Trout fishing in streams can produce a ton of bites. Whether you’re fishing on mountain streams or giant river tailouts, these areas can hold a lot of fish. From ultralight fishing techniques to heavy spoons, rivers are the place to fish. The flow produces easy food sources like insects, worms, fish eggs, and other nutrients traveling downstream. It’s also a perfect place to get your lure in front of them without the fish becoming aware of your terminal tackle, unlike in still, clear water.
Minnow lures are some of the best presentations on the market. When fishing streams, it’s wise to go with a larger profile lure or a count-down style lure that sinks. A larger profile bait will get your lure down to the right depth. Cast upstream at retrieve quickly with the current to give your lure a natural presentation. I like to go with a Rapala Countdown brown trout or rainbow trout and throw it on a 6-10 lb line. In moving water, I tend to go with a slightly larger line and a medium power rod. In the event that fish takes off downstream, I’d then be fighting the fish and the current, so having a little backbone tends to help. Other notable minnow lures to consider for streams:
Best Trout Lures For Streams: Kast Masters
The Kast Master is a great stream lure because of its cast ability and weight. A good 1/8 oz last master is perfect for getting out into small streams and medium size river systems. The weight allows it to sink to the desired depth. Another advantage is the flutter action in turbulent water. Try casting your lure directly into the white turbulent water and let travel downstream as you let out the line. As the lure flutters and flashes through the water and leaves the main current, it imitates a small, disoriented bait fish.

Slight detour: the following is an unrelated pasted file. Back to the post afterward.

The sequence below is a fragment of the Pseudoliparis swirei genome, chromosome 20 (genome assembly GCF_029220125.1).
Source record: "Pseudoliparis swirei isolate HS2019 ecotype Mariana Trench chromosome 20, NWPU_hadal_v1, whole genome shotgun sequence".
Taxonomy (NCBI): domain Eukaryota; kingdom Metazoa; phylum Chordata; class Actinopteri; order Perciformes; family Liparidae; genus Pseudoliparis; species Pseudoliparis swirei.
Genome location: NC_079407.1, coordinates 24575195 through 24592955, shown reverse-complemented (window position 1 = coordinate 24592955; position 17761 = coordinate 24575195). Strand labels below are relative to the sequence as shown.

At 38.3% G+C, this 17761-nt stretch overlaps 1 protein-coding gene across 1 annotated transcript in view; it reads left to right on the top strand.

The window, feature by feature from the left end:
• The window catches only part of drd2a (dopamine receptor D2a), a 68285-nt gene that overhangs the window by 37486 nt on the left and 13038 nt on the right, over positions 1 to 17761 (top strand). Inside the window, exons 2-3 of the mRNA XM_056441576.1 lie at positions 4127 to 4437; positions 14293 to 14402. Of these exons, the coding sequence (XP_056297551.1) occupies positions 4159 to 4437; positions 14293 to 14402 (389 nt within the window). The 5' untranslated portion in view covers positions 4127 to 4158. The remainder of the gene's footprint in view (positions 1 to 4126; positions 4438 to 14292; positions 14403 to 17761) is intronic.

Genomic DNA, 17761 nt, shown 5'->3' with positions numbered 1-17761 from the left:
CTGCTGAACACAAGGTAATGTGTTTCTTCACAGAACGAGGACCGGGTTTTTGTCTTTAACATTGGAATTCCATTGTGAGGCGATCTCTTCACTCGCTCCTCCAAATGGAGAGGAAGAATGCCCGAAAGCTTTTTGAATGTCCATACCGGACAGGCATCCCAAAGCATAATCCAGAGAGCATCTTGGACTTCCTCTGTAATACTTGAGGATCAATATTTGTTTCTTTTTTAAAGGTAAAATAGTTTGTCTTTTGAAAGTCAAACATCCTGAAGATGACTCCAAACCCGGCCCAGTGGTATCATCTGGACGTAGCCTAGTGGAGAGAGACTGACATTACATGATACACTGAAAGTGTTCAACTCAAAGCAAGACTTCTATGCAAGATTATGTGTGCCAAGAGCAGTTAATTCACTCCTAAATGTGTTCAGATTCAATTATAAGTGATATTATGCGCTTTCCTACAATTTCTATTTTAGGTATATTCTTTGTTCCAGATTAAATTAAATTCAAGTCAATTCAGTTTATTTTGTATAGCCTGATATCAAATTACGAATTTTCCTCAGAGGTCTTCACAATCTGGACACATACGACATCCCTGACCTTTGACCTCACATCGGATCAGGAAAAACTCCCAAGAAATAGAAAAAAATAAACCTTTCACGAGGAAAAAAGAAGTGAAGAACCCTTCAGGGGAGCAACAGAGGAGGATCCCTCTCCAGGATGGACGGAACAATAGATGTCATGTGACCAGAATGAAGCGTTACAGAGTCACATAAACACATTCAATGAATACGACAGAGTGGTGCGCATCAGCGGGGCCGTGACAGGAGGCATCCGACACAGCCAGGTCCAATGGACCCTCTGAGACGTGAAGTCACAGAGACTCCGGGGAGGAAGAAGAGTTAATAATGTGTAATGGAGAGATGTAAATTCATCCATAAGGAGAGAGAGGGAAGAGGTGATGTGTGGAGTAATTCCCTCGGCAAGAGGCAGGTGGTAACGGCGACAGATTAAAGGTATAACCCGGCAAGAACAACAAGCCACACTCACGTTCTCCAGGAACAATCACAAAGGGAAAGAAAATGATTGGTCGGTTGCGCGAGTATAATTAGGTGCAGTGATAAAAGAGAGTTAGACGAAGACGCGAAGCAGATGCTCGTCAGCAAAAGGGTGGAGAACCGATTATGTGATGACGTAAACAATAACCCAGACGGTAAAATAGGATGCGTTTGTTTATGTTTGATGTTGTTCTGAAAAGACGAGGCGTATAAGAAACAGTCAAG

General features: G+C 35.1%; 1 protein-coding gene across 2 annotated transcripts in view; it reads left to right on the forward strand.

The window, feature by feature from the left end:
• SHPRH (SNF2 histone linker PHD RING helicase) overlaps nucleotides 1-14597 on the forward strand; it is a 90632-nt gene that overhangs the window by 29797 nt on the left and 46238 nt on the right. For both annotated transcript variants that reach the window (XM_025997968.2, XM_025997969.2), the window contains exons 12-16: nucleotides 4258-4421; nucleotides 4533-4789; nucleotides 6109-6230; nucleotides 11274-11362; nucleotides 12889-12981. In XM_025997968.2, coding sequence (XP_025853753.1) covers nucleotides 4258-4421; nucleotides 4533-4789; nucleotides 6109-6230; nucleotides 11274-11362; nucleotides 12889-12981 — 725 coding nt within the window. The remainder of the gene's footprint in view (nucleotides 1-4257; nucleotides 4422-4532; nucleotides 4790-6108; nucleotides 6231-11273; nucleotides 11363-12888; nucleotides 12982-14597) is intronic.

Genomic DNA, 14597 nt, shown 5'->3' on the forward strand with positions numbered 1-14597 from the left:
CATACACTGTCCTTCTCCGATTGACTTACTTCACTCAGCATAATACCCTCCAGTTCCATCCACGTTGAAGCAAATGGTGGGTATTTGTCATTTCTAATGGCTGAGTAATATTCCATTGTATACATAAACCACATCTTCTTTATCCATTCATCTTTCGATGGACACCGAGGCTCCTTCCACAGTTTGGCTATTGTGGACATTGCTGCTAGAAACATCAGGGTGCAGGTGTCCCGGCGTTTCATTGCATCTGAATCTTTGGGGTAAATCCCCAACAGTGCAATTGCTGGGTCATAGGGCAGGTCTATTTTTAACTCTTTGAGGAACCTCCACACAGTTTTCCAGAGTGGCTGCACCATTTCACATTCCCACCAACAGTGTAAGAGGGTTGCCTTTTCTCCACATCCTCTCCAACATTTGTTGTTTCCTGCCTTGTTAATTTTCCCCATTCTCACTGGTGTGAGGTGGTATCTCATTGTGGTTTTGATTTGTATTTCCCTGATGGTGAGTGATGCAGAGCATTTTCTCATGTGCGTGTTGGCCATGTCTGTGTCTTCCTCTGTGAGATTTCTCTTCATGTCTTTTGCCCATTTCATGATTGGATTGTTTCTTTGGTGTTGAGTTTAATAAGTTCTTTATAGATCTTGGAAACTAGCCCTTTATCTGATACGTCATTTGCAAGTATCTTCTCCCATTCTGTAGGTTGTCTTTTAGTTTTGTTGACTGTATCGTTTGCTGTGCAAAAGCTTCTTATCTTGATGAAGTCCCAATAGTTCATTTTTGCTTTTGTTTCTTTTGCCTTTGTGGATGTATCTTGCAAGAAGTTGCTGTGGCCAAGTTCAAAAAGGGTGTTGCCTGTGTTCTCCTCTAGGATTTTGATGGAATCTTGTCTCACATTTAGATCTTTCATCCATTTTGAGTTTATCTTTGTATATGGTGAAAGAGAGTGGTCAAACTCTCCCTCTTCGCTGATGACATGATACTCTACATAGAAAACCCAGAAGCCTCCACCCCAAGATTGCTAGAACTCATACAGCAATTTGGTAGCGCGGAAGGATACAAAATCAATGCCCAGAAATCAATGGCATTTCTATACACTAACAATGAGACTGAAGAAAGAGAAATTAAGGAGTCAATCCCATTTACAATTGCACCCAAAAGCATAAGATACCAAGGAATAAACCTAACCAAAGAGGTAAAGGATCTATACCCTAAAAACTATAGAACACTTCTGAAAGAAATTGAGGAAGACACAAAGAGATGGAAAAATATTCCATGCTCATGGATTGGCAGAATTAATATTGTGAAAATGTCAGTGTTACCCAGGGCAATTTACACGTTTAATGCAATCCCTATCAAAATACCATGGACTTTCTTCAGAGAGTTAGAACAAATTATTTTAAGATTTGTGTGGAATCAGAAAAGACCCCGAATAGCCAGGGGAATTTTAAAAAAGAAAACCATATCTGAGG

Best Trout Lures For Streams: Mepps Spinners
Spinners are a great way to imitate fleeing baitfish in moving water. I’ve always been a fan of Mepps because they’re built well and tend to mimic the smallest bait fish out there. Try locating slow-moving water that forms eddies. Water that moves along fallen trees, rocks, or brush piles is also the perfect area that holds trout. Cast upstream with either a gold, silver, or black spinner at 45 degrees and retrieve your lure quickly. Be aware of your reel speed. If you have a slow reel, you’ll need to read faster to keep up the action and also to keep your lure off the bottom. Retrieving downstream presents your bait naturally to larger fish and also brings the lure right past their faces. These spinners are good when thrown on an ultralight rod like the Okuma SST.
Vibrax Bullet Spinner
For larger profile lures, the Blue Fox Vibrax is a go-to for anglers looking to put steelhead-size trout in the boat. These spinners are effective in situations when larger trout are nearby and actively feeding. On calm water, I’ve noticed these spinners tend to put fish off due to the action. It puts out sound, flash, and a large profile. Like the Mepps spinner, cast upstream and retrieve down and try maintaining the action throughout. My go-to color for trout fishing is silver with a rainbow pattern. Gold and green are effective with steelhead and salmon.
Single hook lures for trout are required on many bodies of water. So, be sure to check with your local regulations. Many regions prohibit the use of organic bait like nightcrawlers and crickets. Others might prohibit the use of barbed hooks.